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Station of the Raven VII: Playing with Wolves

  • Playing with Wolves


    Wolves and ravens have been observed together in what could only be described as social situations. A hiker friend spent an afternoon observing a wolf family in a mountain valley.  The mom and dad posted themselves on the hillside above, while the four young wolves played with a raven friend. Teased and egged on by the raven who perched on a rock, the wolves wagged their tails. Then, pretending to lose interest in their playmate, they would sneak back, as if stalking the raven.


    When the sun was ready to set, the older wolves, still on the mountainside above, got up and headed into thick woods. The pups abandoned their game to follow mom and dad.  [I climbed the mountain the next day, but only sighted the adult wolves.]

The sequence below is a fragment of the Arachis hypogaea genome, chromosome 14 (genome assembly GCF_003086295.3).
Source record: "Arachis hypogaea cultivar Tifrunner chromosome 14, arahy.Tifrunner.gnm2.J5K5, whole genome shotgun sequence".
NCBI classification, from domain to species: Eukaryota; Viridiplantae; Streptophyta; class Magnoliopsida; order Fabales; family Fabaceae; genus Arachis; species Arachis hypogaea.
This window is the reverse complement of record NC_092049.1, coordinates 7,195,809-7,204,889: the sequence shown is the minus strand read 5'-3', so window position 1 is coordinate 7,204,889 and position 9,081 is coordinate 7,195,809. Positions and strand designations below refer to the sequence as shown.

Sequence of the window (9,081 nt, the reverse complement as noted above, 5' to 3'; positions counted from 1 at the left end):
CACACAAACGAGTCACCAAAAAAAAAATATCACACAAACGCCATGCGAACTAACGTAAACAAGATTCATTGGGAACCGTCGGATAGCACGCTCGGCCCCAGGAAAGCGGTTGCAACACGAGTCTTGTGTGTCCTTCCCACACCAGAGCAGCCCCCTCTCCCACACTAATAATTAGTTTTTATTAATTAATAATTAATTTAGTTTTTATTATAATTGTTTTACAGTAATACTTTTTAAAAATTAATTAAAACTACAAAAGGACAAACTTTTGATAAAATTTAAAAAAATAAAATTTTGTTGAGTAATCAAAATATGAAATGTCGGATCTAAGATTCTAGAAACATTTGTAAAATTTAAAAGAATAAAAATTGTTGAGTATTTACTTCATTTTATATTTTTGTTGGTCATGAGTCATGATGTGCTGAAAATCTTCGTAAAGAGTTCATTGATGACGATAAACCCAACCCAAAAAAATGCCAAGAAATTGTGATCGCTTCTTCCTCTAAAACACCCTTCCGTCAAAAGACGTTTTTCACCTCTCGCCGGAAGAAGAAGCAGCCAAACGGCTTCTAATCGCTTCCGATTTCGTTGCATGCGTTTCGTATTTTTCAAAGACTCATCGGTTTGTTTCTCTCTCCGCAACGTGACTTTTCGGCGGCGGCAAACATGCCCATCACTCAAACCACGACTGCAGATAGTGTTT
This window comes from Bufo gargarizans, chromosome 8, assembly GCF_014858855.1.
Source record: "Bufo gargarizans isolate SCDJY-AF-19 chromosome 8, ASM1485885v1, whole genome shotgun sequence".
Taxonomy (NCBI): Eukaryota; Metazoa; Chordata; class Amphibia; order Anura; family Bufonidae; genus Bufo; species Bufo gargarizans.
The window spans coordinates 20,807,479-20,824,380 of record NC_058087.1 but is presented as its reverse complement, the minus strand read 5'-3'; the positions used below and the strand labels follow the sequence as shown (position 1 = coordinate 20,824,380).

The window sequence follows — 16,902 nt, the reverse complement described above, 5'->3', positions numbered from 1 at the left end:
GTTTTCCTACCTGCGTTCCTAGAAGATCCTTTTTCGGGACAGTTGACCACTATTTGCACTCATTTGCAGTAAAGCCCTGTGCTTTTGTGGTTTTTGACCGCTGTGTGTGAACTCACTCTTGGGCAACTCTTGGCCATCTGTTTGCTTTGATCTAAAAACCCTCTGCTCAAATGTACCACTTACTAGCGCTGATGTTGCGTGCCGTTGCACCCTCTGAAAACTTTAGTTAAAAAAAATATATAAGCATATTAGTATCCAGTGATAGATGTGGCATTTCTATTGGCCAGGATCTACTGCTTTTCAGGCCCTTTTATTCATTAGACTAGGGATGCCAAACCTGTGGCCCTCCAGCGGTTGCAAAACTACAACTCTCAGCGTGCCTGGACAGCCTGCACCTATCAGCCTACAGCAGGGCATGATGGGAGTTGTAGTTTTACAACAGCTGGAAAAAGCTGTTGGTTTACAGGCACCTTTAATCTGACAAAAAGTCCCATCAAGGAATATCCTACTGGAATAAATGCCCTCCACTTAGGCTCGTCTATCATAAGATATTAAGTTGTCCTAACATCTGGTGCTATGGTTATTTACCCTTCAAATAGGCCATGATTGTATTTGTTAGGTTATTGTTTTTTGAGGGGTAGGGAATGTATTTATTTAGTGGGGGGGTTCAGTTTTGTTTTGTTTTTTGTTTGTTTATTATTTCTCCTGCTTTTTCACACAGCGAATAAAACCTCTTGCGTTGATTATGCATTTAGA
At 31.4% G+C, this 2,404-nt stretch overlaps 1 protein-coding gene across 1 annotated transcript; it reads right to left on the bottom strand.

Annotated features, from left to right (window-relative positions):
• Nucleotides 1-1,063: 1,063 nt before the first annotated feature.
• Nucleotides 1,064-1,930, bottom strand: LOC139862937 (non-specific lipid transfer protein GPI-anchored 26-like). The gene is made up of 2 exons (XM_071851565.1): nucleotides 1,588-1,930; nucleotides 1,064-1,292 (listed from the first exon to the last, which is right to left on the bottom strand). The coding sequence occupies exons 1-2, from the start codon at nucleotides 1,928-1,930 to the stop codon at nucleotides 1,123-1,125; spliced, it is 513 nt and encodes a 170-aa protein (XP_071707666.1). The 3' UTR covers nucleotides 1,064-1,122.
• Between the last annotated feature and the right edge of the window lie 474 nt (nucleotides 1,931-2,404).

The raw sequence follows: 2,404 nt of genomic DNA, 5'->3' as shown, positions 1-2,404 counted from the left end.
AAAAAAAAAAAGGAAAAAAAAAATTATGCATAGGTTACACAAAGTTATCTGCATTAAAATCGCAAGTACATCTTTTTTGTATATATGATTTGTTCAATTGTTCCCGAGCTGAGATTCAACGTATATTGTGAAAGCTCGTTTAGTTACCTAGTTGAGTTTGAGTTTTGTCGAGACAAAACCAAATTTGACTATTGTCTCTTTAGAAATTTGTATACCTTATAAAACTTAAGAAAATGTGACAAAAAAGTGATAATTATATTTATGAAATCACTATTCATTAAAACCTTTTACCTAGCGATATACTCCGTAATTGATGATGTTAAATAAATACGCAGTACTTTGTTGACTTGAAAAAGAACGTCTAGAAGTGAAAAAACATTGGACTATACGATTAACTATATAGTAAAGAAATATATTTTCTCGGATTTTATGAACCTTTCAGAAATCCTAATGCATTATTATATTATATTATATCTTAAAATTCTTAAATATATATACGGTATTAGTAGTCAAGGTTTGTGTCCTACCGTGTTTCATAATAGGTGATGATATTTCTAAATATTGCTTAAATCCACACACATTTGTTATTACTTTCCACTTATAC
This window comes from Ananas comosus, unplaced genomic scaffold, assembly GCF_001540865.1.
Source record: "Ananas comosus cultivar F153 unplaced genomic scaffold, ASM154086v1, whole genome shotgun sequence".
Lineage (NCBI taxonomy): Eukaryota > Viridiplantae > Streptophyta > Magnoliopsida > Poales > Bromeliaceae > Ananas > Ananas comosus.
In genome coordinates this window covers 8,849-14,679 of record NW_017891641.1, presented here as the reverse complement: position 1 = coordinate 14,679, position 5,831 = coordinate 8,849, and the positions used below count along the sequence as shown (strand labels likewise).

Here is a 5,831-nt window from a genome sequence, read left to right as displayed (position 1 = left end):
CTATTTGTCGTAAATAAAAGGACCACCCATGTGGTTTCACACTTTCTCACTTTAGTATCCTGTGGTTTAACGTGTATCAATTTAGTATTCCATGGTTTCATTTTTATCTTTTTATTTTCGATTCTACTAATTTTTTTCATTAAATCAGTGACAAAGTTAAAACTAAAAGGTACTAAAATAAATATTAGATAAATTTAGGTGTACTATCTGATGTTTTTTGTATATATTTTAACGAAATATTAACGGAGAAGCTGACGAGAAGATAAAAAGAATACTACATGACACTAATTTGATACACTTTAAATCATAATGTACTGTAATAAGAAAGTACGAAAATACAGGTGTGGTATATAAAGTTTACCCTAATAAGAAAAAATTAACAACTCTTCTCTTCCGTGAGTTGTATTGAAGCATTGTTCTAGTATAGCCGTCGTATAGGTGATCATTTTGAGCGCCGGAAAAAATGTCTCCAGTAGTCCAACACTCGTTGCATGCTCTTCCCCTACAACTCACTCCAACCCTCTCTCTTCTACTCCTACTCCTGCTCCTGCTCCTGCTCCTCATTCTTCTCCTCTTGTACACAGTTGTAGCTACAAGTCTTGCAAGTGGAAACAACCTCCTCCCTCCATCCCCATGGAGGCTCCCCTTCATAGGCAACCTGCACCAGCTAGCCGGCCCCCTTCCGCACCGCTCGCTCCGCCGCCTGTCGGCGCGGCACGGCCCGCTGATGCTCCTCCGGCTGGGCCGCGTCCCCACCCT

Bravery is considered to be a trait of the raven. Hunger and courtship seem like obvious reasons for displays of bravery. But sometimes ravens, usually known for their cautious approach to things, take risks for no evident reason at all.

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